Hi there internet, long time no post (again…). So I’m back, no really, I am back this time. And to get things started off right I’m launching a blog feature that has been in the works for a while now. If you can’t tell, it’s called “Up in Indiana” which will be a series about our travels and shenanigans. Also it’s a nod to the Lyle Lovett song of the same title. Enjoy!
Southern Indiana has to be one of my favorite parts of the Hoosier State that I’ve been to. There are lots of hills, and intermixed with those typical midwestern towns and farms is Hoosier National Forest. Absolutely beautiful. Additionally in the southwestern corner of the state there are two beautiful Benedictine sites: Saint Meinrad Archabbey for the monks back in October and Immaculate Conception Monastery for the sisters last weekend in conjunction with the Christkindlmark. John Paul and I were really excited to head down to see both as seeing historic and beautiful churches is something that we made a point to do with our travels in and around Germany. Fun fact – if we’re in a place for more than a couple days we usually have a day of “steeple chasing” and hit up as many churches as we can. Fun times. Or does that make us a couple weirdos? Eh, whatever, we enjoy it 🙂
Like I said, last month we headed down to Saint Meinrad so we could see the Abbey and the area in the beautiful fall foliage. The drive down took us a little longer than anticipated due to several areas of construction, ripped up roads, and detours but the drive was so SO pretty! The monks offer a tour at 1:30pm so we were a little stressed as we pulled into the visitor parking lot, we hurried into the retreat center and come to find out that the tour was at 1:30 central time… yeah. For those who don’t know, the Northwestern and Southwestern corners of Indiana are in a different timezone than the rest of the state, a detail that JP and I clearly missed even though it says it right on the Saint Meinrad website. Oy. Anyway, this gave us some time to walk around the grounds ourselves, hit up the Saint Meinrad gift shop, and grab a snack. Anyway, onto the pictures!
On our way back we stopped the Winzerwald Winery tasting room on our way back to Bloomington after the tour at the Archabbey ended, tried a couple things and picked up some early Christmas gifts for family. I needed another snack when we got a little farther north so we made a pit stop and just happened upon a couple of Amish ladies selling some preserves. John Paul chose to get a jar of pumpkin butter, and I’m pretty sure the ONLY reason that we still have a bunch of it left is that I just found it in the back of the fridge over the weekend. Good stuff.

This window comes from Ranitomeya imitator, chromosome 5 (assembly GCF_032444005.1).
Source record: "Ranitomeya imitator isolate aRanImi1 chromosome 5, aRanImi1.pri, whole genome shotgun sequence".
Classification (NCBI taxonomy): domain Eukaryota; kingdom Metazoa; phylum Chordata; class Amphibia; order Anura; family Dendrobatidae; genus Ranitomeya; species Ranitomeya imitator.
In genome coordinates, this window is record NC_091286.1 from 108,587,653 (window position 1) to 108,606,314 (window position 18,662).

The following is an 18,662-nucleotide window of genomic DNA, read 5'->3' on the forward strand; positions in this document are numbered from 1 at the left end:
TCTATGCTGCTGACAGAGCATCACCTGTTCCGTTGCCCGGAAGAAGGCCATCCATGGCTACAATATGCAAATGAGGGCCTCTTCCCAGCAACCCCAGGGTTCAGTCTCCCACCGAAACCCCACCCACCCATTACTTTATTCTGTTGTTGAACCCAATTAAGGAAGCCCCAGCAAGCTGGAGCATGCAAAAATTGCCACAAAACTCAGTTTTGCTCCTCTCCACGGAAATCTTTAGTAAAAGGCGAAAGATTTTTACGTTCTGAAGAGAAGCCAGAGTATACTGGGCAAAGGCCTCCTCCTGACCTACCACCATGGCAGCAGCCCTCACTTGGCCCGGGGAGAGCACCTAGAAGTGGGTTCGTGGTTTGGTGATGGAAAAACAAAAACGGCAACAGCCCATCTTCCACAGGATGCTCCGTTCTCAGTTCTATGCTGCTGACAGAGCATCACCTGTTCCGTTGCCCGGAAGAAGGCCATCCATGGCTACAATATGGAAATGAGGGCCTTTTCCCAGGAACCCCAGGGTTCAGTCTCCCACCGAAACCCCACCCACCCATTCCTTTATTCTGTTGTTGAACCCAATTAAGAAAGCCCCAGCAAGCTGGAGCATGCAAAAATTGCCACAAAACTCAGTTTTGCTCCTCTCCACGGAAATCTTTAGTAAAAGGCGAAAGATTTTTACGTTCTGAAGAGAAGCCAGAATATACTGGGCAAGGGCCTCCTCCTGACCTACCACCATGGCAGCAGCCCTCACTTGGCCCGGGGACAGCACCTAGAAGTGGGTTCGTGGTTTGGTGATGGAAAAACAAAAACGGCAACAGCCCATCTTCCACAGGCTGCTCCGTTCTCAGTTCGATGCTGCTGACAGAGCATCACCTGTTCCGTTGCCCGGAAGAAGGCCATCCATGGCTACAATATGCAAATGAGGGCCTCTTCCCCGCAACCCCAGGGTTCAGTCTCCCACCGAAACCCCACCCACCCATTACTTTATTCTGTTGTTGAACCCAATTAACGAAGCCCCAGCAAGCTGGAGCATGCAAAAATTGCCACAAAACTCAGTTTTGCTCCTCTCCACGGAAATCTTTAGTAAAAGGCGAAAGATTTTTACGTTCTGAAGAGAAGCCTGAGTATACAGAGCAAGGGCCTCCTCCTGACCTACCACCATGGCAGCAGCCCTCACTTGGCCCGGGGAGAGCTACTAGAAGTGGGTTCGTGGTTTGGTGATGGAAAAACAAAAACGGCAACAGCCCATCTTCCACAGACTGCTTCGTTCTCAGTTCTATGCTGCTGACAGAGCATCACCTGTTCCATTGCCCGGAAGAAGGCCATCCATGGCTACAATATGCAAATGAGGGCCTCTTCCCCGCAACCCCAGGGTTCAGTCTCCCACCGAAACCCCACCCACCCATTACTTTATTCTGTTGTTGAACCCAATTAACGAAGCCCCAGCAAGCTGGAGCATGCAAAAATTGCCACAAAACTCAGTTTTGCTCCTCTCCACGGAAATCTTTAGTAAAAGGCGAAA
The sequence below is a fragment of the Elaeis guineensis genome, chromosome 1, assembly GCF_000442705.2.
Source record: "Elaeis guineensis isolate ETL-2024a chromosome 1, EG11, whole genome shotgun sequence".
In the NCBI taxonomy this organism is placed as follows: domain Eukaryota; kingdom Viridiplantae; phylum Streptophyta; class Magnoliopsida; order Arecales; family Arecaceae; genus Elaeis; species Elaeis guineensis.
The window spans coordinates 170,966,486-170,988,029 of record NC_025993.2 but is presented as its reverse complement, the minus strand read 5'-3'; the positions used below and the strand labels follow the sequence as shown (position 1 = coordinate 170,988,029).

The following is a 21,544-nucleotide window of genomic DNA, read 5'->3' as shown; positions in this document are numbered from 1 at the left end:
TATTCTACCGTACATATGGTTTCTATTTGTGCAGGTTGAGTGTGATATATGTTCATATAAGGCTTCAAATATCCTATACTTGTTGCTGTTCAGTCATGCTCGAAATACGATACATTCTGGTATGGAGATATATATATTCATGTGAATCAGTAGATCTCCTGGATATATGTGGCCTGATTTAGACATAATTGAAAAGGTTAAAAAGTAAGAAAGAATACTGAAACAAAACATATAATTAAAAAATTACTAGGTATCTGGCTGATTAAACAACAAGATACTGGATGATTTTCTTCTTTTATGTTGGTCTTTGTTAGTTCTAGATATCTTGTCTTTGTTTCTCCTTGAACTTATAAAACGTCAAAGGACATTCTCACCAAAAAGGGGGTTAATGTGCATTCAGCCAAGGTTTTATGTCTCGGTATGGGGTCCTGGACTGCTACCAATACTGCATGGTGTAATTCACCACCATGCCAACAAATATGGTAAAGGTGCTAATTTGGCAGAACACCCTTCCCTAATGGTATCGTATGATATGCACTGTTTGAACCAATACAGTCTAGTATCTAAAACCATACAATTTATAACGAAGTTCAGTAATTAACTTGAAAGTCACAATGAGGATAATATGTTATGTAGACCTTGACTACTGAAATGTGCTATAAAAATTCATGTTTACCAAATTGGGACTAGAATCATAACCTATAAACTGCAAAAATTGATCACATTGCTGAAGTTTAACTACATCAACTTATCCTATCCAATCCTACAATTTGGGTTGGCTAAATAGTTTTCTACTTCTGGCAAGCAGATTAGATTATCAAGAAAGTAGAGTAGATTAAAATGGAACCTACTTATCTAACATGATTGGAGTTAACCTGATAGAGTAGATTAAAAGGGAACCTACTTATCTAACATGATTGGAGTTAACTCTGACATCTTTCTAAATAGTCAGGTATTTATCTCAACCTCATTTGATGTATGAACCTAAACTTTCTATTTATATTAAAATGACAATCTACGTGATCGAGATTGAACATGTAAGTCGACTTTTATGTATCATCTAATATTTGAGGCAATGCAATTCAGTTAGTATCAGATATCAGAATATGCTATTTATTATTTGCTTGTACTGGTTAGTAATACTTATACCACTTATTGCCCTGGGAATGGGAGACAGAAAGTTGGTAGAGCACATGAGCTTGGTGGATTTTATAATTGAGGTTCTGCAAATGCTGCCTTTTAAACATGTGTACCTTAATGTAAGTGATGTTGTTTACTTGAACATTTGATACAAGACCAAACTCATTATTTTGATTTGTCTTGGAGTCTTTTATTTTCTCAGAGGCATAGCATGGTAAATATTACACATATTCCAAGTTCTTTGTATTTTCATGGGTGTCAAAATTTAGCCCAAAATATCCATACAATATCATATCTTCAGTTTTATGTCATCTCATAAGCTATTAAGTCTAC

Last weekend we woke up and left for Ferdinand Indiana bright and early to check out Immaculate Conception Monastery and the town’s Christkindlmarkt. We were excited to see another “old world” style church and get our Christmas market on. The drive down was uneventful, all of the construction and detour we experienced the month before had been resolved, so no sections of only going 15 mph, Woot! We arrived in Ferdinand and parked at one of the market locations (it was scattered throughout the little town), and set off to check out the market before trekking up to the monastery.
Now I don’t mean to sound all sour grape-sy here, but the market was NOT all we had hoped it would be. It had a very distinct feeling of just a bunch of old lady craft and junk tables, and the food options were a little dismal given that the website touted it as being something VERY German. Eh, not so much. Granted there were a few really cool booths, like one with super neat wax ornaments and a booth for a German bakery, but really it felt like junk. Also, I totally get that Indiana sucks insofar as the liquor laws are so selling glühwein on the street would be a hassle, but we couldn’t even find a place to grab a hot chocolate or apple cider. Meh. All the more reason for us to host a party soon.
Now the monastery was another story. Again, it was definitely old world style, and much of the woodwork was original and had been imported by master woodworkers from Germany when it was initially constructed in the early 20th century. We were fortunate enough to get into the church just as the sisters were assembling for midday prayer and it was really neat to see and hear. We were also able to attach ourselves to one of the tour groups right after and get the history of why the sisters were in Ferdinand as well as history of the church. All in all, very happy we went down, even if it was chilly with no warm drinks to be had while wandering.
Yay more pictures: